Sunday, August 14, 2022

When the Supreme Court Makes a Mistake

What happens when the Supreme Court gets it wrong?

Misguided court decisions have altered the path of the nation in sadly demonstrable ways. And the question arises again from the series of sharply divisive rulings by the current court.

The short answer is: Not much can be done. In the American system, an edict from the high court is almost uniquely without check or balance. When justices err, the people suffer the consequences.

The only corrective is the high court itself, as future generations reconsider once-settled doctrines. But problems often get worse before they get better, because Supreme Court errors are rarely one-offs. When a cabal of justices goes astray, they tend to keep on going. Mistake follows mistake, and the boundaries of American freedom get squeezed.

Mistakes are, of course, in the eyes of the beholder. The current court’s decision to overrule Roe v. Wade wasn’t unwelcome to the sizable minority who oppose abortion rights. In their eyes, the Roe precedent was the mistake. But a more rigorous assessment awaits. There have been many high-court rulings that, while comforting to supporters, look abominable, even unconscionable in the fullness of time — cases that few rational jurists, left or right, would ever try to defend.

Taken together, the judicial errors of the past paint a tragic, almost mournful, picture of the court’s role in American history. Eugenics. Forced sterilization. Racial segregation. Internment for citizens based on ancestry.

“In our governmental system, the Supreme Court, on constitutional questions, is infallible, though, as everyone knows, no one of its members comes within sight or sound of infallibility,” averred Justice David Brewer, who served from 1889 to 1910.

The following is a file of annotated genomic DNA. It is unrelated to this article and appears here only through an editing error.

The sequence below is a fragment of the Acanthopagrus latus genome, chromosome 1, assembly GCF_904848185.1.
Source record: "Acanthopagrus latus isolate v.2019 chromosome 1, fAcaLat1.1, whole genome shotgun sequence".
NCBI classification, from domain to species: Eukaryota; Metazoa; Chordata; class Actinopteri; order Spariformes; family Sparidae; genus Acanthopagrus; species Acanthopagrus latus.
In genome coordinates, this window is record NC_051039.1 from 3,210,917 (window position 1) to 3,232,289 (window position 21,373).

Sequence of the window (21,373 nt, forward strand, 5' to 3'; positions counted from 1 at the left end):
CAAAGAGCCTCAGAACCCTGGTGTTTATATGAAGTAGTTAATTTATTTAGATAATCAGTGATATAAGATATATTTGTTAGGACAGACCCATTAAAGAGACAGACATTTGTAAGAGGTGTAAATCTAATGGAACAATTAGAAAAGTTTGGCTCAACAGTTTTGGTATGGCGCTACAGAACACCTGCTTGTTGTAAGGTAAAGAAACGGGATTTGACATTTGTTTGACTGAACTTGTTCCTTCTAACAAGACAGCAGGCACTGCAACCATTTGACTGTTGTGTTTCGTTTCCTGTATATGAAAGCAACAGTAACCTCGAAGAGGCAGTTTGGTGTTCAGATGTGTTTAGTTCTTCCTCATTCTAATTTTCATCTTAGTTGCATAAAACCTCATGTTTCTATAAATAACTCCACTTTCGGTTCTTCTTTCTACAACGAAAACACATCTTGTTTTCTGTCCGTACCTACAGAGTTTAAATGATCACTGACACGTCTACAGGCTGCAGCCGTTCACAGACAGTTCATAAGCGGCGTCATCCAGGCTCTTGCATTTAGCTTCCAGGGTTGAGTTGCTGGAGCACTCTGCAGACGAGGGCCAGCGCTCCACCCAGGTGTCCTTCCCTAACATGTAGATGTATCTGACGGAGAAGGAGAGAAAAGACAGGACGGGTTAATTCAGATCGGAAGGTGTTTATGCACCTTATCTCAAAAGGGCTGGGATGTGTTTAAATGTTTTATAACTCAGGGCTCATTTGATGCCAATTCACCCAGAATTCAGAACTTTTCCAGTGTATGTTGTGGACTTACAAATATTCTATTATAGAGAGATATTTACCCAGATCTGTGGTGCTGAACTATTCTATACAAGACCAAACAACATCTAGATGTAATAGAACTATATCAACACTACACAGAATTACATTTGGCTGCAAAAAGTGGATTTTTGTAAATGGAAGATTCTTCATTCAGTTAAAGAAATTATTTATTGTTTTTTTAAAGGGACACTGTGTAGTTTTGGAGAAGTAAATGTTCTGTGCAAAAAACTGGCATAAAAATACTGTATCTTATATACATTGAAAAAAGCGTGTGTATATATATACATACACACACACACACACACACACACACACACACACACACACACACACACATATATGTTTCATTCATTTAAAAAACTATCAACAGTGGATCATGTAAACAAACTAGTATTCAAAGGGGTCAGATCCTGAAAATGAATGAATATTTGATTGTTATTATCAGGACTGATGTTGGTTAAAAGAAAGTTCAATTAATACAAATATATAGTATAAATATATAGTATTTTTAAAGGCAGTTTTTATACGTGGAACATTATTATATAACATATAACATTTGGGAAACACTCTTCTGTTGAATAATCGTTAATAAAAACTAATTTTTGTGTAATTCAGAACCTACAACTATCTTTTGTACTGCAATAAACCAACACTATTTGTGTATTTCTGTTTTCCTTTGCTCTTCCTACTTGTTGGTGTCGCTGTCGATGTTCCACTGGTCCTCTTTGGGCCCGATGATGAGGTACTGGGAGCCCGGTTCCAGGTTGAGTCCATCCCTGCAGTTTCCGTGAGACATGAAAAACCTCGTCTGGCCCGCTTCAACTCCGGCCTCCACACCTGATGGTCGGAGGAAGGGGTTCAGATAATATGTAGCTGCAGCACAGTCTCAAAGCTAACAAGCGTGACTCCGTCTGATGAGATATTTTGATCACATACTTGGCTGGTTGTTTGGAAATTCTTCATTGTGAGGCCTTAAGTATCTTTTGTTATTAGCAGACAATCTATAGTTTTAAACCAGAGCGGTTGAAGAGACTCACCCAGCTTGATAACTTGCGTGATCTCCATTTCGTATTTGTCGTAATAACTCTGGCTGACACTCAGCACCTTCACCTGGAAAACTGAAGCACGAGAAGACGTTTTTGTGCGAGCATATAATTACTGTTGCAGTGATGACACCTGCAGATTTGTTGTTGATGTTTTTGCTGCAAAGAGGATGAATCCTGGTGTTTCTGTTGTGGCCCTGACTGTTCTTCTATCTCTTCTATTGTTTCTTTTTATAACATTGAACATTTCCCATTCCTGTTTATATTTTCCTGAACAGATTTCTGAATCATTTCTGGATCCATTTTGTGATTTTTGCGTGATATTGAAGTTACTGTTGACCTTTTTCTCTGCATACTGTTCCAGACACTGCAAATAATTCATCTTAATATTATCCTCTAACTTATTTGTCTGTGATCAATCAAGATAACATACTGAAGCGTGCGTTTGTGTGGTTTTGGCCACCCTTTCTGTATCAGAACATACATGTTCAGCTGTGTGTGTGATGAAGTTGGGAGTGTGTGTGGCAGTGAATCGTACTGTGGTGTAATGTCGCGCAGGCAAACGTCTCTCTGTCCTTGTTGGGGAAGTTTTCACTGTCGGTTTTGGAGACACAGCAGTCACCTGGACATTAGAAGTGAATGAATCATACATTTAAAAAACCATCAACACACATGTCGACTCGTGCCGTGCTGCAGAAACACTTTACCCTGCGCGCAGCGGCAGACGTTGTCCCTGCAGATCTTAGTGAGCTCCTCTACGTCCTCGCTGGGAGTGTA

Brewer knew what he was talking about, because he sat with a group of justices who were far more conservative than the nation they served. Their decisions damaged American life for generations, denying the government the power to combat the economic excesses of the Gilded Age while giving the imprimatur of the highest law in the land to discrimination and segregation.

The occasion for Brewer’s remark was a dinner feting the 25th anniversary of the investiture of that court’s great dissenter, John Marshall Harlan. By today’s standards, it’s hard to classify Harlan as a liberal or conservative — he is, in fact, claimed by both sides — but he shared with today’s liberals a sense of foreboding about the court’s impact on the country. His refuge was his faith in the power of dissent. And dissent he did — with a roar that continues to be heard through the centuries.

But an examination of Harlan’s most significant cases provides almost a civics-class primer on the ways that judicial mistakes can linger and do great harm before finally being overcome. And it reveals that there is no single route to reconsideration.

The easiest path — but one less likely to provide optimism for abortion rights supporters — is simple persuasion. In 1895, the nation’s economy was being strangled by monopolistic trusts. Conservative justices were alarmed by the prospect of antitrust prosecutions under the newly approved Sherman Antitrust Act. When the Cleveland administration tried to break up the sugar trust — the lowest-hanging fruit in the orchard of trusts, controlling 98 percent of sugar manufacturing — the justices balked. A convoluted majority led by Chief Justice Melville Fuller insisted that control of manufacturing did not, in itself, indicate an intent to control prices.

Shockingly, Harlan was the only justice who saw the fallacy in this, rebutting, “Was it necessary that formal proof be made that the persons engaged in this combination admitted in words that they intended to restrain trade or commerce? Did anyone expect to find in the written agreements which resulted in the formation of this combination a distinct expression of purpose to restrain trade or commerce?”

This was no small matter: In industry after industry, manufacturers were banding together and cutting exclusive deals with railroad operators to drive out competitors and set wages and prices. The vast extent of the problem seemed to force some of the same justices to alter their thinking. Shifting political winds and relentless criticism of the court’s logic changed the tide. By 1905 — only 10 years later — the court had reopened the door to government actions to break up monopolies.

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